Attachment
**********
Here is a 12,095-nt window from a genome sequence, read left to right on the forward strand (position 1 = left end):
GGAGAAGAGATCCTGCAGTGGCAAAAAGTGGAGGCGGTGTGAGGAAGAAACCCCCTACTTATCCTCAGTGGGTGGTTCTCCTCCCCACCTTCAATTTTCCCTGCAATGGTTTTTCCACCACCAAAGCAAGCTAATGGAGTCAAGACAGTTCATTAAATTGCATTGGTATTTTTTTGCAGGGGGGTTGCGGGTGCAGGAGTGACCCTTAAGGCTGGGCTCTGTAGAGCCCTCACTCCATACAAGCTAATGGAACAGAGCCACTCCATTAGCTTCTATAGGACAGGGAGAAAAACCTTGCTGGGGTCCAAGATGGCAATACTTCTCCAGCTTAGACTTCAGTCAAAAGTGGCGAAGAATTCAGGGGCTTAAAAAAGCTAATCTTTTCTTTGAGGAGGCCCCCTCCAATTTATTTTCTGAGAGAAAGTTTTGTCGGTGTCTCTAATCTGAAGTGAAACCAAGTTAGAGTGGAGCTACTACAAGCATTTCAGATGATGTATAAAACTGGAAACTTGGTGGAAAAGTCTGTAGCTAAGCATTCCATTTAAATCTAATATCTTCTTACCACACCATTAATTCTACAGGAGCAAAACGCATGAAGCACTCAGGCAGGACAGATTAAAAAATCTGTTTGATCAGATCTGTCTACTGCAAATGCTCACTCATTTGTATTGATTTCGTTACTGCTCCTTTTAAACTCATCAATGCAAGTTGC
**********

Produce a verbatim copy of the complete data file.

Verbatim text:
Here is a 12,095-nt window from a genome sequence, read left to right on the forward strand (position 1 = left end):
GGAGAAGAGATCCTGCAGTGGCAAAAAGTGGAGGCGGTGTGAGGAAGAAACCCCCTACTTATCCTCAGTGGGTGGTTCTCCTCCCCACCTTCAATTTTCCCTGCAATGGTTTTTCCACCACCAAAGCAAGCTAATGGAGTCAAGACAGTTCATTAAATTGCATTGGTATTTTTTTGCAGGGGGGTTGCGGGTGCAGGAGTGACCCTTAAGGCTGGGCTCTGTAGAGCCCTCACTCCATACAAGCTAATGGAACAGAGCCACTCCATTAGCTTCTATAGGACAGGGAGAAAAACCTTGCTGGGGTCCAAGATGGCAATACTTCTCCAGCTTAGACTTCAGTCAAAAGTGGCGAAGAATTCAGGGGCTTAAAAAAGCTAATCTTTTCTTTGAGGAGGCCCCCTCCAATTTATTTTCTGAGAGAAAGTTTTGTCGGTGTCTCTAATCTGAAGTGAAACCAAGTTAGAGTGGAGCTACTACAAGCATTTCAGATGATGTATAAAACTGGAAACTTGGTGGAAAAGTCTGTAGCTAAGCATTCCATTTAAATCTAATATCTTCTTACCACACCATTAATTCTACAGGAGCAAAACGCATGAAGCACTCAGGCAGGACAGATTAAAAAATCTGTTTGATCAGATCTGTCTACTGCAAATGCTCACTCATTTGTATTGATTTCGTTACTGCTCCTTTTAAACTCATCAATGCAAGTTGC